Blephroplasty (Eyelid Surgery)
Eyelid Surgery (Blepharoplasty)
What is Eyelid Surgery (Blepharoplasty)?
Eyelid surgery or blepharoplasty, also called an eyelid tuck is one of the most common cosmetic procedures performed in the United States. Blepharoplasty is a surgical procedure which removes fat, excess skin and muscle from the upper and lower eyelid, to reduce puffiness below the eyes. Eye surgery can decrease wrinkles formed around the eyelids, and correct drooping of the upper lids.
Who is a Good Candidate for a Eyelid Surgery?
Candidates must be in good health, have no active diseases or serious, pre-existing medical conditions, and must have realistic expectations of the outcome of the surgery. Most individuals seeking blepharoplasty are in their mid-to-late thirties. If saggy or fatty eyelids are hereditary you may wish to undergo this procedure at an earlier age. In extreme cases, where patients find that their sight has become impaired due to the drooping of the upper lids, surgery may improve vision.
NOTE: You may not be a candidate for surgery if you smoke, have recently quit smoking, or if you are exposed to second-hand smoke. Primary and secondary smoking decreases blood flow to the body’s tissues. This can result in prolonged wound healing, skin loss, infection, increased scarring, and a number of other complications depending on the kind of procedure performed.
How is the Procedure Performed?
An incision is made along the lash line in the lower lid, and/or on the upper portion of the upper lid and smile creases. Excess fat, muscle and skin are removed. Fine sutures are then used to close the incision. Sutures will usually be removed within one week after the procedure. If you only have pockets of fat beneath your lower eyelids, and do not need to have any excess skin removed, your surgeon may recommend “transconjunctival” eyelid surgery. In this procedure, the incision is made on the inside of your lower eyelid, which leaves no visible scar. Transconjunctival blepharoplasty will not tighten skin, but will reduce puffiness in the lower eyelid region.
Options to Enhance the Procedure
Some patients choose to have laser resurfacing or a chemical peel in addition to the blepharoplasty. This may minimize fine wrinkles near the eye. A forehead lift may correct sagging or abnormally positioned eyebrows.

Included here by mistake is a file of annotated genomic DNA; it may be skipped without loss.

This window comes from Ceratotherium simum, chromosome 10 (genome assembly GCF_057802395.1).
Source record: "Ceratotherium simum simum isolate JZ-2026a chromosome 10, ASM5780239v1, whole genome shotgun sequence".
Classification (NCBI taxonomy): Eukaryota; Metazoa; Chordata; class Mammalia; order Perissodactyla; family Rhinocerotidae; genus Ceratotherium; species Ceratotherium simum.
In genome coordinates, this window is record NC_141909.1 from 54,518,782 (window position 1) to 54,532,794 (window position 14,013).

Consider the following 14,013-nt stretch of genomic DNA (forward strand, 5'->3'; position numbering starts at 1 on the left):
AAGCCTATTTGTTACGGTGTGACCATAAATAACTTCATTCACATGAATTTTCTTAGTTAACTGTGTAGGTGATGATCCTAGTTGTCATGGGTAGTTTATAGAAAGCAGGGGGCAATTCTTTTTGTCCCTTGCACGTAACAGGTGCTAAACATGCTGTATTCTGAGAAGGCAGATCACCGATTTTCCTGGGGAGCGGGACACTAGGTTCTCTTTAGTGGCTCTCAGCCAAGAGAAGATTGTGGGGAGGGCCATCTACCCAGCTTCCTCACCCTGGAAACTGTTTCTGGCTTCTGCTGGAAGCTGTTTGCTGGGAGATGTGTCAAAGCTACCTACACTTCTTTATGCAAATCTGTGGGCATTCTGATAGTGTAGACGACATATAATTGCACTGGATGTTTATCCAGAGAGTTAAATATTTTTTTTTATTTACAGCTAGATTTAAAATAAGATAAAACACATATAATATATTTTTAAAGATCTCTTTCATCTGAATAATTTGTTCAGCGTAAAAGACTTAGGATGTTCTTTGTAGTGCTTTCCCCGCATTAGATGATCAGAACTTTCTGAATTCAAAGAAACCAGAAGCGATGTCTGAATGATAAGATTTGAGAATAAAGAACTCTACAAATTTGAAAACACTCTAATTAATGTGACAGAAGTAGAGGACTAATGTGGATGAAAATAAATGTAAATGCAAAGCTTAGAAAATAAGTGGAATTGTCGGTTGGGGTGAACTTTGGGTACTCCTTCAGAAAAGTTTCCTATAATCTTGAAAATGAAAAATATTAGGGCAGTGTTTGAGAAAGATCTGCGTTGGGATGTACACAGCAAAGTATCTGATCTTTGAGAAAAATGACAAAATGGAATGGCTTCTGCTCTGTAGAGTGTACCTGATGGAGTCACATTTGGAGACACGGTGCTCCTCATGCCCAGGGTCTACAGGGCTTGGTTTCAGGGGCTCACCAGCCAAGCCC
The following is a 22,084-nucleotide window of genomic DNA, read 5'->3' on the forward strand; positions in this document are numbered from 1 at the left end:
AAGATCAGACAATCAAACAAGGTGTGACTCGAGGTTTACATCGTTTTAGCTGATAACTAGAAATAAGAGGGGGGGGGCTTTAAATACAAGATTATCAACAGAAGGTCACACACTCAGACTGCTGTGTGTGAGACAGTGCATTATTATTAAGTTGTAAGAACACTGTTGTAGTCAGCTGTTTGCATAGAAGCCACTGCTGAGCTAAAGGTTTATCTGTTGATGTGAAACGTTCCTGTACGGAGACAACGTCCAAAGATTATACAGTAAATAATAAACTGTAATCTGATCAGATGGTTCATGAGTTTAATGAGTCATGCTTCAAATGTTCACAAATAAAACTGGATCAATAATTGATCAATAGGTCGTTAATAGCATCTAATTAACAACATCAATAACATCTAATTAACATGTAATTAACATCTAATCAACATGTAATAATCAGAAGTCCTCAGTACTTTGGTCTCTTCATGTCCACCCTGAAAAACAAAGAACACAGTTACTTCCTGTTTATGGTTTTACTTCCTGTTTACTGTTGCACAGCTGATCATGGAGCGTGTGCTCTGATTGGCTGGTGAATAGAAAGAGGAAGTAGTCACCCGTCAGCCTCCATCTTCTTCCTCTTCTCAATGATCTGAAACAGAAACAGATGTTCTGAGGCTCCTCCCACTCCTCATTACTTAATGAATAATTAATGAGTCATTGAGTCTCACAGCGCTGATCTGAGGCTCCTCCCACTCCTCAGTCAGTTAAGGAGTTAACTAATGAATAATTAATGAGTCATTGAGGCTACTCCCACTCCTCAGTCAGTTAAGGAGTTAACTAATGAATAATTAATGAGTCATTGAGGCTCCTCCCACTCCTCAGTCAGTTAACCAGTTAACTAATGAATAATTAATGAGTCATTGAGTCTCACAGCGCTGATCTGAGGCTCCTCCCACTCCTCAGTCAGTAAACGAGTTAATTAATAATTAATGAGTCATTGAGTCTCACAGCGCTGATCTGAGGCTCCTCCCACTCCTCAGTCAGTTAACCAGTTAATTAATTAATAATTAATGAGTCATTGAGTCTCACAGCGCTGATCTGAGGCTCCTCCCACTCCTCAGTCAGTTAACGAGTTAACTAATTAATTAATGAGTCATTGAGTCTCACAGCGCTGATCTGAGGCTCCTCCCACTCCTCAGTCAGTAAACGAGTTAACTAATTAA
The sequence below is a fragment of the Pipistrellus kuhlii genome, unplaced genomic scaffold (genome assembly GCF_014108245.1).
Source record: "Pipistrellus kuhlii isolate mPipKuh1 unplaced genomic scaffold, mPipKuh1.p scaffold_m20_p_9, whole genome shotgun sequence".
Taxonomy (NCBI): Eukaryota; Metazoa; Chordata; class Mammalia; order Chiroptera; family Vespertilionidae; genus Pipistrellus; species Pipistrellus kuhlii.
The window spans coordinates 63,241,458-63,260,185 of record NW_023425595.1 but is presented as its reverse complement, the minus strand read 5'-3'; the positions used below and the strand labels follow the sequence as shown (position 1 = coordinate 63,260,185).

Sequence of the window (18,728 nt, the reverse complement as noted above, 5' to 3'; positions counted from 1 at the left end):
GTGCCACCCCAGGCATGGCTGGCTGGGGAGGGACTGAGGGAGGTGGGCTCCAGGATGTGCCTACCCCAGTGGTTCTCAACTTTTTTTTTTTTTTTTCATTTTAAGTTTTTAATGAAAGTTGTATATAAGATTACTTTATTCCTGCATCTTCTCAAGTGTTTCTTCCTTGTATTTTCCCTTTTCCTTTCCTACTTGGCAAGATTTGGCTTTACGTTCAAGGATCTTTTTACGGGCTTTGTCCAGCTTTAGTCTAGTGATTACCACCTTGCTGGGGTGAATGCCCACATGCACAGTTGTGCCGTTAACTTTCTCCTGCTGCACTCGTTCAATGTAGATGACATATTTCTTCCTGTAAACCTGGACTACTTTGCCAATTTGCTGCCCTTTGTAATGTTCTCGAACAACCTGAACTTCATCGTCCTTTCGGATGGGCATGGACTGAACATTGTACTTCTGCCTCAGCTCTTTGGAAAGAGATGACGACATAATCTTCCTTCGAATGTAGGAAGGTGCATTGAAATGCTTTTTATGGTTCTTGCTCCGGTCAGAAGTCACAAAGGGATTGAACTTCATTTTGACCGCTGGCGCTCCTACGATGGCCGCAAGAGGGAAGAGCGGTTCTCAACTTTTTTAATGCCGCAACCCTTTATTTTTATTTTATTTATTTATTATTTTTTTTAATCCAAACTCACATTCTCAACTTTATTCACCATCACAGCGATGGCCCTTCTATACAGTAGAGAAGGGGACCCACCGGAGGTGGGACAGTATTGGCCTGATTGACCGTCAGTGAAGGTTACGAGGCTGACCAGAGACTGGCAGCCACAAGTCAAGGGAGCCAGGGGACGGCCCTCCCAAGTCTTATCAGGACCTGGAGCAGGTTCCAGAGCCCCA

Planning for Your Surgery
First, schedule a personal consultation. Communication is vital in establishing realistic expectations and reaching your goals. You will have the opportunity to discuss your goals and the results you’d like to achieve. Dr. Roesner will work with you to reach an understanding about what you can expect from this procedure and what long-term benefits you will experience. Every patient is different, and together, you will choose the surgical technique and treatment plan that is right for you.
During your initial consultation:
• Provide a complete medical history. Include information about any previous surgical procedures; past and present medical conditions; and all medications or herbal supplements you are taking.
• Be sure to inform your surgeon about symptoms of dry eyes and eyeglass or contact wear.
• Expect your surgeon to conduct a complete physical examination.
• Be prepared to discuss possible risks and complications of the procedure.
Preparing for Your Surgery
You will be given specific instructions on how to prepare for your surgery. A pre-operative information packet will be provided that explains everything you should do and know before your surgery date. Your surgeon will instruct you on how to prepare for surgery, including guidelines on eating and drinking, smoking, and which vitamins and medications should be taken or avoided. You should arrange for someone to drive you home after your surgery, whether your surgery is done on an outpatient or inpatient basis. You may also want to make arrangements for someone to help you out for a day or two after you leave the hospital.
Where Your Surgery Will be Performed
Several options exist for where breast augmentations are done. Dr. Roesner has surgical privileges at St. Anthony Hospital, Rose Medical Center as well as North Suburban Medical Center. The majority of these procedures are completed on an out-patient basis.